Here is an extract from chapter 4 of my upcoming novel ‘Secrets of Arkana Fortress’. Comments and feedback are welcome as always but please bear in mind that this is the unedited version
NB – Bad Language is Present!
A sudden pain brought him back into consciousness and he coughed a deep grating sound. He tried to lift himself up but was pushed down.
‘For crying out loud, keep him still.’
Byde stifled back a shout of agony as he felt something sharp stab him in the leg. ‘What the fuck are you doing to me?’
A blonde, short-haired woman looked up from the end of the bed, a metal sewing utensil in her hand. ‘I am stitching up this giant gash in your leg. Now keep still!’
He grunted with reluctant approval and then looked at the dark skinned man still with his hands on his shoulders.
‘Who are you two?’ he croaked.
The man, built like a castle fortress and with a mane of jet black hair, looked at him with soothing brown eyes. ‘We found you on the eastern plains near the Spring Waters well. You were in a bit of a state so the wife and I brought you back.’ The man looked at his wife who was cross stitching surgical thread through Byde’s leg.
Byde groaned. ‘It’s… very kind of you. You could have just left me there to die you know?’
The woman laughed as she tied up the loose end of a stitch.
‘What’s so funny?’
‘We’re not barbarians in Cryldis you know?’ the husband replied with a sly smirk.
Byde spluttered at what he had heard. ‘Cryldis? Are you sure?’
The wife finished up and packed her sewing equipment away in a long steel case, placing it on a bedside table. She stood up and looked at Byde with cloudy blue eyes. ‘Well we’ve lived here for 30 odd years now so we’re pretty sure of where we are.’ She placed her hand on his forehead and clucked her tongue. ‘You’ve still got quite a temperature.’
He remained silent and stared at the ceiling of the hut. It was surprisingly big for what it was… probably a hunter’s lodge. Furs of various animals adorned the walls and floor. There were cuts of salted meat roasting on an open fire giving off a mouth watering aroma that made his belly rumble loudly.
‘I bet you’re hungry pal,’ said the husband.
Byde smiled pathetically. ‘You can say that again.’ He sat up, struggling to do so without help. Glancing down he noticed that his clothes were gone. There was a sudden panic in his voice. ‘Where are my things?’
‘Your clothes are hanging up by the fire to dry. The rest of you stuff is over on the table,’ said the wife pointing.
‘Could you bring me the things from the table?’ he asked the husband with urgency.
He was handed his belongings – his sword, a pair of gloves, a belt, a small knife and a brooch. His heart slowed down. ‘Thank the gods for that.’
The man looked at him with a bewildered expression. ‘What was so important?’
Byde looked up and stuttered. ‘N…nothing. Just that some of this stuff is inherited tis all.’ He breathed a sigh of relief then assessed the couple. ‘What are your names anyway? I can’t thank you properly without knowing them.’
‘I’m Ilsa and this is my husband Olen.’
He looked up at the husband. ‘Nice to meet you Olen.’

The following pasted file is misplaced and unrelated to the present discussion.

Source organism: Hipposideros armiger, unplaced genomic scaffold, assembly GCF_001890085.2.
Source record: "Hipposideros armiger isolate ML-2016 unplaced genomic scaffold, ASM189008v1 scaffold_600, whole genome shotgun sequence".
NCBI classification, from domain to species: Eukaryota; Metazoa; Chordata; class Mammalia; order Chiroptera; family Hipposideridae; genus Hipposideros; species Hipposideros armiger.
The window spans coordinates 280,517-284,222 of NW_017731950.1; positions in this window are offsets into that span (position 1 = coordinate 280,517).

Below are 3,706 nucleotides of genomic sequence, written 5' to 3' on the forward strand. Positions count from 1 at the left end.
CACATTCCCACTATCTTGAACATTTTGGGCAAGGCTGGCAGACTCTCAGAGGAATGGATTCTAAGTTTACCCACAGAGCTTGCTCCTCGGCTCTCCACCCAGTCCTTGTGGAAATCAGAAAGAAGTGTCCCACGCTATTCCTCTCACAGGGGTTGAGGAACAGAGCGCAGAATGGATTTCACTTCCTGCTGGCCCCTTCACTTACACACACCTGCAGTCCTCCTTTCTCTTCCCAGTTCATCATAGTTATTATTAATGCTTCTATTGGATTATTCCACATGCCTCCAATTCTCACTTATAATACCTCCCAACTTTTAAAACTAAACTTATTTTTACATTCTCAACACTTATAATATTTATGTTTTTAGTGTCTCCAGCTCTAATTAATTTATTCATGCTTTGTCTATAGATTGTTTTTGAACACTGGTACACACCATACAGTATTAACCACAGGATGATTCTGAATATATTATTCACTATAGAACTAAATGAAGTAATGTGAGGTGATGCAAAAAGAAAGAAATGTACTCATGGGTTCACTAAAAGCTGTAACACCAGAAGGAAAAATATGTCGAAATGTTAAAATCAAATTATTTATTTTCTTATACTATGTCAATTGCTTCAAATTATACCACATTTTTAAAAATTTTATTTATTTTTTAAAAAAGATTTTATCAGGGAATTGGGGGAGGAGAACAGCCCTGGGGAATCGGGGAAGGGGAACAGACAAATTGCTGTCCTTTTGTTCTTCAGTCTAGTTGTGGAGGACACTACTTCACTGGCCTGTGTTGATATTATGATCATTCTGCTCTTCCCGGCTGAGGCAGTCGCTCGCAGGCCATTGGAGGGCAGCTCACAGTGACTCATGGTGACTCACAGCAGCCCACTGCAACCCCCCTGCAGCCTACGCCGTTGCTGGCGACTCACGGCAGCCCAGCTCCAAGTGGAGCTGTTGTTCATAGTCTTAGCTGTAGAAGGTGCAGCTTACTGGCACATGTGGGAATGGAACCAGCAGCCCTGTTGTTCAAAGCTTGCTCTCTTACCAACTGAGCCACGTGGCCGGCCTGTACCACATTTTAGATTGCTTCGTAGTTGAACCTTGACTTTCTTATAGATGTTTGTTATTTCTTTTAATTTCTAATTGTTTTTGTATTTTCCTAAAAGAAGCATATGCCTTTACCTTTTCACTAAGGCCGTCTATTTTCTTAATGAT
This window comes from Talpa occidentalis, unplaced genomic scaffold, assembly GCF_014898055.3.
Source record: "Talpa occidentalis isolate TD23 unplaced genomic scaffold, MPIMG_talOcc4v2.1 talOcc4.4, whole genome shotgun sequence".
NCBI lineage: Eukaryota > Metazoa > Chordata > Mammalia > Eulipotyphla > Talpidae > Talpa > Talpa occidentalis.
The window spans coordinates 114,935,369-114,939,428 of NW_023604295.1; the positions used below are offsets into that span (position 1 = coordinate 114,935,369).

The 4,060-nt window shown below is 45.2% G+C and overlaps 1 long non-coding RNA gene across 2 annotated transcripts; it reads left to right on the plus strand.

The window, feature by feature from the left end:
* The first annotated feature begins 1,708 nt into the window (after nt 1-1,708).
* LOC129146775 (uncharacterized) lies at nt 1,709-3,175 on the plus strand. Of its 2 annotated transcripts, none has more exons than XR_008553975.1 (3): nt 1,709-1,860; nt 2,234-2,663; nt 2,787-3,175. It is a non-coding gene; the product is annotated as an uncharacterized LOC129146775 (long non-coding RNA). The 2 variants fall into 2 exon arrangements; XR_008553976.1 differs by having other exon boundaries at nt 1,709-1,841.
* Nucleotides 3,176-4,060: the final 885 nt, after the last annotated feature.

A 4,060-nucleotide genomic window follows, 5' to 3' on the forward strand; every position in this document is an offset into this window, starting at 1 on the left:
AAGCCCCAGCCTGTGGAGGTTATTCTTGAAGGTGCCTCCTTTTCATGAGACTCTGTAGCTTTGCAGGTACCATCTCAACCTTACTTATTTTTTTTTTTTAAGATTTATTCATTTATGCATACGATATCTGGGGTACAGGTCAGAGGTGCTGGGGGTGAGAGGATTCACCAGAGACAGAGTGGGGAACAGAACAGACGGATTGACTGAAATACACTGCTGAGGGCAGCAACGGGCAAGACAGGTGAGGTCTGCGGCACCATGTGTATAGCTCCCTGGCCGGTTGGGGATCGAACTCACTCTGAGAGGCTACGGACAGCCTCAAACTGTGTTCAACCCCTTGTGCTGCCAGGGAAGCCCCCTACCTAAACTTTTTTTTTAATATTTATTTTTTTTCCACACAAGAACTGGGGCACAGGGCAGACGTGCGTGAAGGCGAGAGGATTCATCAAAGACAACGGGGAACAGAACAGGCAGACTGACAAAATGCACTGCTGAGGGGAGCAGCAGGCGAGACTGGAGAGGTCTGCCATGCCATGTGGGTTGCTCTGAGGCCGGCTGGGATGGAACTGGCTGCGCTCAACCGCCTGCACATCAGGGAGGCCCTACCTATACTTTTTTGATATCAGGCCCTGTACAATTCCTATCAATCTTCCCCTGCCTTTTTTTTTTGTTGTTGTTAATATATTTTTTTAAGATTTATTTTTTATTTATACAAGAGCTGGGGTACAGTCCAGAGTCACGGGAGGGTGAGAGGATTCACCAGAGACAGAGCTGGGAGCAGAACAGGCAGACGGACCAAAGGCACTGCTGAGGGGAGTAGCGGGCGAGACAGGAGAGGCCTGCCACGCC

He then looked at the wife. ‘Thank you, Ilsa, for sorting my leg out.’
She smiled warmly. ‘It was no biggy; had nothing else to do today so I thought ‘why not stitch someone’s leg up?’’
Byde laughed briefly before coughing up what felt like his innards. ‘My name is Byde.’
‘It’s a pleasure’ replied Ilsa as she fiddled about with a dressing for his leg.
‘Oh I bet you’re in need of grub,’ said Olen. ‘It’ll be up in an hour or so, so make yourself comfy till then alright?’
That evening at the table he was treated to a hearty assortment of salted meats and steamed vegetables which he wolfed down as if he hadn’t eaten for a millennia. ‘Good food,’ he stated with a more than ample mouthful. His fingers, riddled with juices from the meat, were poised to refill his gullet as soon as the present load had gone.
Ilsa covered her mouth, trying not to giggle too much at the sight of this stranger’s enthusiastic consumption of her cooking.
Byde looked up. ‘What’s so funny?’ he asked after swallowing too much and nearly choking.
She shook her head timidly. ‘Oh nothing… it’s just that I know Olen has an appetite but I’ve never seen anyone eat food that quickly before.’
Olen agreed with a throaty chuckle as he tenderly chewed on a piece.
Byde stopped and put his hands in front of his mouth. He wore a guilty look in the recesses of his face. ‘I am so sorry… am I making a pig of myself?’
‘No no it’s ok. Carry on… I’m flattered you find it so tasty.’
He exhaled. ‘Thanks… it is bloody lovely stuff.’
Olen finished off his chunk of meat and shifted on his chair. ‘Not to be offensive, but you act like you’ve never eaten food like this before.’
‘That’s because I haven’t.’
‘What you mean?’ asked Olen.
Byde stopped in mid-chew. He realised that he was divulging too much pertinent information to the two of them. ‘Erm… what I mean is I don’t have stuff like this where I come from.’
Ilsa leaned forward, resting her elbows on the hardwood table top. ‘Where are you from then?’
He kicked himself again. You dumbass he thought to himself. ‘I… err… come from the south. Lived on my own for many years now so I don’t get the chance to cook up such a spread – I’m no hunter or expert cook; simple food is all I’ve had for a while.’